Sharon Osbourne backs removal of John Wayne statue and name from US airport: 'It gives me the creeps'

Amy Johnson
·2-min read
Sharon Osbourne attending X Factor filming at the Titanic Hotel, Liverpool. Picture date: Tuesday June 20, 2017. Jon Super/PA Wire via Getty Images.
Sharon Osbourne attending X Factor filming at the Titanic Hotel, Liverpool. Picture date: Tuesday June 20, 2017. Jon Super/PA Wire via Getty Images.

Sharon Osbourne has voiced her support for the take-down of John Wayne's name and statue from a US airport.

John Wayne Airport in Orange County, California was named after the Hollywood actor who lived nearby but the Democratic Party of Orange Country recently passed an emergency resolution calling for the airport to revert back to its original name of Orange County Airport.

Now, Osbourne has said he should no longer be memorialised in such a way due to his views on race.

Read more: Sharon Osbourne says she was fat-shamed by her brother

The 67-year-old told the Daily Star: “It just gives me the creeps. There has always been this reputation of him of really hating blacks, Jews, anybody that wasn’t white.

Travelers walk past a John Wayne statue at John Wayne Airport in Santa Ana, Calif, Monday, June 29, 2020. In the latest move to change place names in light of U.S. racial history, leaders of Orange County's Democratic Party are pushing to drop film legend Wayne's name, statue and other likenesses from the county's airport because of his racist and bigoted comments. (AP Photo/Jae C. Hong)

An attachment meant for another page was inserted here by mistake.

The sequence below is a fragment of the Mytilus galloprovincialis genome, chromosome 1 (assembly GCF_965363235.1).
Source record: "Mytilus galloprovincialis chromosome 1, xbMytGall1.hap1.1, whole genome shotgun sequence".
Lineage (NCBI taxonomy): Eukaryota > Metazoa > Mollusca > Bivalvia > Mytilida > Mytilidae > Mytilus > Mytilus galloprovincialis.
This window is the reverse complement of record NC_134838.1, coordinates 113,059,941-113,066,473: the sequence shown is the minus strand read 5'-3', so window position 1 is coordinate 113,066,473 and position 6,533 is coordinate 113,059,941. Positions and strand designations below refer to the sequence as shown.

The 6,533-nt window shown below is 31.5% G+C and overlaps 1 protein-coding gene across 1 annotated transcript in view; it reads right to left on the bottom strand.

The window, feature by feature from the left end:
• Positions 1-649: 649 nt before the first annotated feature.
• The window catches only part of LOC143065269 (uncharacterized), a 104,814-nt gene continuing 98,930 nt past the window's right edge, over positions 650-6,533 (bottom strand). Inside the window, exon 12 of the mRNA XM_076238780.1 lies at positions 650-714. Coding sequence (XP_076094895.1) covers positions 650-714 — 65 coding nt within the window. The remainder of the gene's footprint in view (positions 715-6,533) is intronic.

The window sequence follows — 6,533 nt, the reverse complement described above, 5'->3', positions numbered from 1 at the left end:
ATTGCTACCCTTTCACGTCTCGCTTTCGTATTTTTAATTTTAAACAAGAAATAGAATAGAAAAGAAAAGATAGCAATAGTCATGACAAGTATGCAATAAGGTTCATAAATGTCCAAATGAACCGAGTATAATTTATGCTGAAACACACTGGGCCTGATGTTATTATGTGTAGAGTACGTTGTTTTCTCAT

Travelers walk past a John Wayne statue at John Wayne Airport in Santa Ana, Calif, Monday, June 29, 2020. In the latest move to change place names in light of U.S. racial history, leaders of Orange County's Democratic Party are pushing to drop film legend Wayne's name, statue and other likenesses from the county's airport because of his racist and bigoted comments. (AP Photo/Jae C. Hong)

“When the airport came, I was like: ‘Why would you give this man this honour of having an airport named after somebody like that, who is just a bad man, a really ugly man?’ We cannot celebrate these people that we once thought were heroes.”

The Western film star, who died in 1979 at the age of 72, made multiple racist comments during an interview with Playboy in 1971. The interview saw Wayne state: “I believe in white supremacy until the blacks are educated to a point of responsibility.

“I don’t believe in giving authority and positions of leadership and judgment to irresponsible people.”

He also said that Native American people had "selfishly" tried to keep their land from being colonised. In addition, Wayne made homophobic remarks as he described Midnight Cowboy as “a story about two f**s”.

American actor John Wayne on the set of The Man Who Shot Liberty Valance directed and produced by John Ford. (Photo by Sunset Boulevard/Corbis via Getty Images)
American actor John Wayne on the set of The Man Who Shot Liberty Valance directed and produced by John Ford. (Photo by Sunset Boulevard/Corbis via Getty Images)

It comes as a debate wages on about whether place names and symbols linked to figures who profited from or believed in white supremacy should remain in place. It follows global anti-racism protests after George Floyd, a black man, was killed by police in the US.

Wayne, who was born Marion Morrison, has been defended by his son Ethan Wayne who released a statement saying his father should not be judged on a single interview.

He added that the actor "did not support 'white supremacy' in any way and believed that responsible people should gain power without the use of violence".